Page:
LARIMER COUNTY, Colo. (CBS4) – People opposed to a proposed burn at the Rocky Flats National Wildlife Refuge say a woman has come up with a much better way to curb the fire risk.
Lani Malmberg says goats love to eat weeds, and therefore can be a good way to get rid of tall ones that can fuel a wildfire all over the refuge land.READ MORE: A-Basin Gets The Go-Ahead For Improvements That Include Lenawee Chairlift Replacement, New Restaurant Space
Malmberg manages a herd of 900 hungry goats in Northern Colorado just east of Wellington.
“The older ones teach the young ones everything; teach them what to eat, how to eat,” she said.
Malmberg runs a business built on her goats and their appetites. Because they eat weeds they’re good problem solvers — especially for the sort of problems facing the Rocky Flats refuge, according to Malmberg.
From the 1950s to 1990s the United States used Rocky Flats outside Denver to make nuclear weapons. In 2001 Congress turned the site into a national wildlife refuge. After extensive cleanup efforts the U.S. Fish and Wildlife Service is looking for a way to stop the spread of invasive weeds, prevent wildfires and rejuvenate native grasses.READ MORE: Amache Incarceration Site In Colorado Could Become New National Park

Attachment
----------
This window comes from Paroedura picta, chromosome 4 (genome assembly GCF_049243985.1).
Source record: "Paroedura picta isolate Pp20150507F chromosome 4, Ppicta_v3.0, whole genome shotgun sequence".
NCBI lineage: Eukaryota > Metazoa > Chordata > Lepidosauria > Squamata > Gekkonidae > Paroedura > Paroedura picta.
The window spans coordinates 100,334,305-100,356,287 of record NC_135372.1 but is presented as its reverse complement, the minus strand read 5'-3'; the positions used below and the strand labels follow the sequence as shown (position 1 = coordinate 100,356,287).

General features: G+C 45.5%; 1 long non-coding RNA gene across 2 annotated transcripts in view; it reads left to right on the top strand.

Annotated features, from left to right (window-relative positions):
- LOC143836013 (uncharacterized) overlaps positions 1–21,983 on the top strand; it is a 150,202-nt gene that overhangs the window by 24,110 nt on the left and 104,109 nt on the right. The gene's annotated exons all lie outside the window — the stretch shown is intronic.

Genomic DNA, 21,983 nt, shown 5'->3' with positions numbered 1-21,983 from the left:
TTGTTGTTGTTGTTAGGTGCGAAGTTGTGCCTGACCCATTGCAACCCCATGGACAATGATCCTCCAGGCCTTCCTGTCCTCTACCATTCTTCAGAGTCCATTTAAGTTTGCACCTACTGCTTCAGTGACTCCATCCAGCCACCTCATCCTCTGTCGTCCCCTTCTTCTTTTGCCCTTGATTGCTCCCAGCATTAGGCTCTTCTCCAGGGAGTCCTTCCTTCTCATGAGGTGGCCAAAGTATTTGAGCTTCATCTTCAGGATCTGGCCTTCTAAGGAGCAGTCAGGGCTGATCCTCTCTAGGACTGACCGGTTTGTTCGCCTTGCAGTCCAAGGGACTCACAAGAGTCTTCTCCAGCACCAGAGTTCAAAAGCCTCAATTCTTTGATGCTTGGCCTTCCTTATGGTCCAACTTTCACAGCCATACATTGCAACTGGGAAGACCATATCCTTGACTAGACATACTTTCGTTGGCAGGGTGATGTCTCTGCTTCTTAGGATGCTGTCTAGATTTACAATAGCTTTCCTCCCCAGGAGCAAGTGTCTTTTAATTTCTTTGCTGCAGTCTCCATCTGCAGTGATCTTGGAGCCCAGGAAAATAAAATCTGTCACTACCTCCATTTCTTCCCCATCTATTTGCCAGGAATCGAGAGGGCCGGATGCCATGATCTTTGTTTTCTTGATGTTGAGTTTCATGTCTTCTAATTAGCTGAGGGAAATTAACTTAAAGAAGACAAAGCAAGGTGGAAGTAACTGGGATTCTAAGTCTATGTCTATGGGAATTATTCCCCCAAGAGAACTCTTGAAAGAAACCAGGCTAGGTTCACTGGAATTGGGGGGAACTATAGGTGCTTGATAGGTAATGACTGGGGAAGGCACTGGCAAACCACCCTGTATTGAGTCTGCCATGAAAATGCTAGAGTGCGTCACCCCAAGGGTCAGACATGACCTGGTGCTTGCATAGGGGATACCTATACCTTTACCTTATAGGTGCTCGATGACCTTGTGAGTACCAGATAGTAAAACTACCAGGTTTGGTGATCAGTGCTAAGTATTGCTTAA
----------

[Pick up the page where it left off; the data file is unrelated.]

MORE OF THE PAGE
One option is a controlled burn. But that has produced sharp criticism from people who fear the fire could put plutonium into the air.
Malmberg says citizens groups have asked her and her goats to step in.
“They’re self-propelled by the problem, whether it’s fire mitigation or the weeds or whatever, that’s the fuel,” Malmberg said. “Then they recycle, which makes it into individual nutrients back to the soil.”
In a statement, the Fish and Wildlife Service says it’s considering all options and has not yet made a decision.
“This is so simple and so incredibly cheap,” Malmberg said. “And they’ve spent $7 billion. I can tell you I won’t be anywhere near $7 billion.”MORE NEWS: Vail Residents Urged To Consider Flood Insurance Ahead Of Spring Runoff
It was actually the cleanup effort that cost billions. If a prescribed burn it chosen, it would likely be done in the spring or summer. Malmberg says her goats could do the job for about $1,000 a day.